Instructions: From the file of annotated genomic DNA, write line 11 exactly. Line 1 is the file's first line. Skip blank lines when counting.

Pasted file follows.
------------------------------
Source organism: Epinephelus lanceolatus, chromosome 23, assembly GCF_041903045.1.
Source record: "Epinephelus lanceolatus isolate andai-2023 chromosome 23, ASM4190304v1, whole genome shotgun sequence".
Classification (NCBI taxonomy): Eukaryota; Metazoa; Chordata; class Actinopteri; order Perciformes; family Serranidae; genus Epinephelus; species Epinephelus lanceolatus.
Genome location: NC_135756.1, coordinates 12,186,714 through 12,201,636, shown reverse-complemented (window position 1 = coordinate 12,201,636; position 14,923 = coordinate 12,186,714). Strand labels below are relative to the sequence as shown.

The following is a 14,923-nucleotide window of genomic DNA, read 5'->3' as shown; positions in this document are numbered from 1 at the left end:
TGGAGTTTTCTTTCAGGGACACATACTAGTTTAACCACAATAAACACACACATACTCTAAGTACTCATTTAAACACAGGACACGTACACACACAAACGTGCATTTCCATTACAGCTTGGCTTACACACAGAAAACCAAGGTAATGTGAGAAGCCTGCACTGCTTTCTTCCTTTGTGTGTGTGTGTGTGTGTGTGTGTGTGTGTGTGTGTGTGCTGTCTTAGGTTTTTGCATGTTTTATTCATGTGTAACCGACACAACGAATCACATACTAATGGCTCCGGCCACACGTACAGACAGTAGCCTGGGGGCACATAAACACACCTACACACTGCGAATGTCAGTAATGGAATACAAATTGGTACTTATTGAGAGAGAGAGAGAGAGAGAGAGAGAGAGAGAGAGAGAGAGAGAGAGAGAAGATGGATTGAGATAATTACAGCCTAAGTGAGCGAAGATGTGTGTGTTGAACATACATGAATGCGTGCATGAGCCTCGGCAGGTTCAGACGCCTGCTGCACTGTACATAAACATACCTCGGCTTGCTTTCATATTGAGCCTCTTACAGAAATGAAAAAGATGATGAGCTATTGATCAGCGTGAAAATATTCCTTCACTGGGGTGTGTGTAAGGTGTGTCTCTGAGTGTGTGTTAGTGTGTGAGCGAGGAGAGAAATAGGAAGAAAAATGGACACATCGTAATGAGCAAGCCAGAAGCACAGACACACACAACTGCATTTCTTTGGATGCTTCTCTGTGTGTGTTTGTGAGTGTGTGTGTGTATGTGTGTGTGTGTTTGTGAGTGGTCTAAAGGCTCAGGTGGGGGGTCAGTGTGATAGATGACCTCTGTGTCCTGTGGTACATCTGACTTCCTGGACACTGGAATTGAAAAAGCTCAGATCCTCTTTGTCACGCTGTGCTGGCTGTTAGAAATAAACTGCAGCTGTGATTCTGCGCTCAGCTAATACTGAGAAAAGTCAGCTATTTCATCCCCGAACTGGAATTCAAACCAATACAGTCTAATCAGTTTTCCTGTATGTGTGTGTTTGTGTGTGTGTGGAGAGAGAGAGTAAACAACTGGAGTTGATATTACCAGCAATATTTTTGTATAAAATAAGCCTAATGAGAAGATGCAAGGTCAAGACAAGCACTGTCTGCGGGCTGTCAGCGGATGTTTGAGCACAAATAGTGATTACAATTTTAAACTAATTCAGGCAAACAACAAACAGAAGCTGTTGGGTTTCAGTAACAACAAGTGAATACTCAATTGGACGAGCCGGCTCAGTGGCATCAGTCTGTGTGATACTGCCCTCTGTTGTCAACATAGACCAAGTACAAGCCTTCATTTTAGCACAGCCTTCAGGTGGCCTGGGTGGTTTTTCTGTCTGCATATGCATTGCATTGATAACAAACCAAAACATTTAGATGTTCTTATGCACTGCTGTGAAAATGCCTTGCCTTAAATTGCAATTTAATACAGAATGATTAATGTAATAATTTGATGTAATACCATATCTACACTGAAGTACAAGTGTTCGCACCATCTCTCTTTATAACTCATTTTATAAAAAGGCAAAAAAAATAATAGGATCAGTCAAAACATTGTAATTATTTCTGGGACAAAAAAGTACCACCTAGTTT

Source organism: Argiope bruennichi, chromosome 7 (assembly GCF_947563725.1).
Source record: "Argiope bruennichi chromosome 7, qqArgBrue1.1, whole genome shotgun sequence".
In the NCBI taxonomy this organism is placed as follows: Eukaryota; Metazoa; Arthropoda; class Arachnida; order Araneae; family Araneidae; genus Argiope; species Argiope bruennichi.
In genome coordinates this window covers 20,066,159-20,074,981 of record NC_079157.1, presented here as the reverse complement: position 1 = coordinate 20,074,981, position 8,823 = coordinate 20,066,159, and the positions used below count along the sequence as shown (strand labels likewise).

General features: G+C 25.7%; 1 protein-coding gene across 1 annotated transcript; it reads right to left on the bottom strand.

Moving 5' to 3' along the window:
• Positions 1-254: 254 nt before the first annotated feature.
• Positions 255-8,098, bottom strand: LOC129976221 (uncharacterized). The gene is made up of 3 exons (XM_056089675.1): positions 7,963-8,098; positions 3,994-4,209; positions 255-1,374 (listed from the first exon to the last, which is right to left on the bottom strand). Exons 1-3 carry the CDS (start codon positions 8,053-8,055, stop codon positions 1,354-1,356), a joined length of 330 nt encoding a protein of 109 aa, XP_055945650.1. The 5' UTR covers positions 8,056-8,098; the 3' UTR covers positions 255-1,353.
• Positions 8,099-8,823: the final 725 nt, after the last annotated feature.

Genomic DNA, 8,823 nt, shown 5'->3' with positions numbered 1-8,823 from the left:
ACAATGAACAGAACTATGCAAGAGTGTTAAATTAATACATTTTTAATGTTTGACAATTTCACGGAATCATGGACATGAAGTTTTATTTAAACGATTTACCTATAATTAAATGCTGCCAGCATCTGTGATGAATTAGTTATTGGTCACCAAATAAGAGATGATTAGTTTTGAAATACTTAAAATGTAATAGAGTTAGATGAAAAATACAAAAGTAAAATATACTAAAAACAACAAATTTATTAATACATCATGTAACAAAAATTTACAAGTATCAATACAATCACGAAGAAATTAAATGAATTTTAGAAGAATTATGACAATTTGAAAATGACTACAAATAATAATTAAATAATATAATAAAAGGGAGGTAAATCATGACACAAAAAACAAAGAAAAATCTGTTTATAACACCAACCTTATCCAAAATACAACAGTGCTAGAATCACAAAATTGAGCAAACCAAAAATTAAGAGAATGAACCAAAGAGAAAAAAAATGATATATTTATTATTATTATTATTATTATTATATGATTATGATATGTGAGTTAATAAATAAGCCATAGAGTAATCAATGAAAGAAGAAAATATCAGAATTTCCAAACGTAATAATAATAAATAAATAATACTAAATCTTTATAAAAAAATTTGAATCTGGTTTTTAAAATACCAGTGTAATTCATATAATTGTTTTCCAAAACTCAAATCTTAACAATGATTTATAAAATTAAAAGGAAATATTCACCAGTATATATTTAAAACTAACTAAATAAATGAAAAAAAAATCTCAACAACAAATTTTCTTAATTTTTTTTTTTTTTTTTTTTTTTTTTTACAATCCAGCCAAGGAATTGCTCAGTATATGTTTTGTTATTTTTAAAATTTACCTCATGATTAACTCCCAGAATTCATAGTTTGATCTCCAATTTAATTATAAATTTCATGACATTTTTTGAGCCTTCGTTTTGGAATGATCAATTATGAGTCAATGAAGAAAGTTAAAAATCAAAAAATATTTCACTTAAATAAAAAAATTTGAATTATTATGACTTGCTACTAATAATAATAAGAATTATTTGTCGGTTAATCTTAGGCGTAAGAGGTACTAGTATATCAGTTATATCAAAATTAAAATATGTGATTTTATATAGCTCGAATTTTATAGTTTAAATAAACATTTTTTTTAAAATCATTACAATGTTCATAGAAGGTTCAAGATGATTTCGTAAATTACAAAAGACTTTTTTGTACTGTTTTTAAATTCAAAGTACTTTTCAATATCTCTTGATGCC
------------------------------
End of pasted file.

General features: G+C 25.7%; 1 protein-coding gene across 1 annotated transcript; it reads right to left on the bottom strand.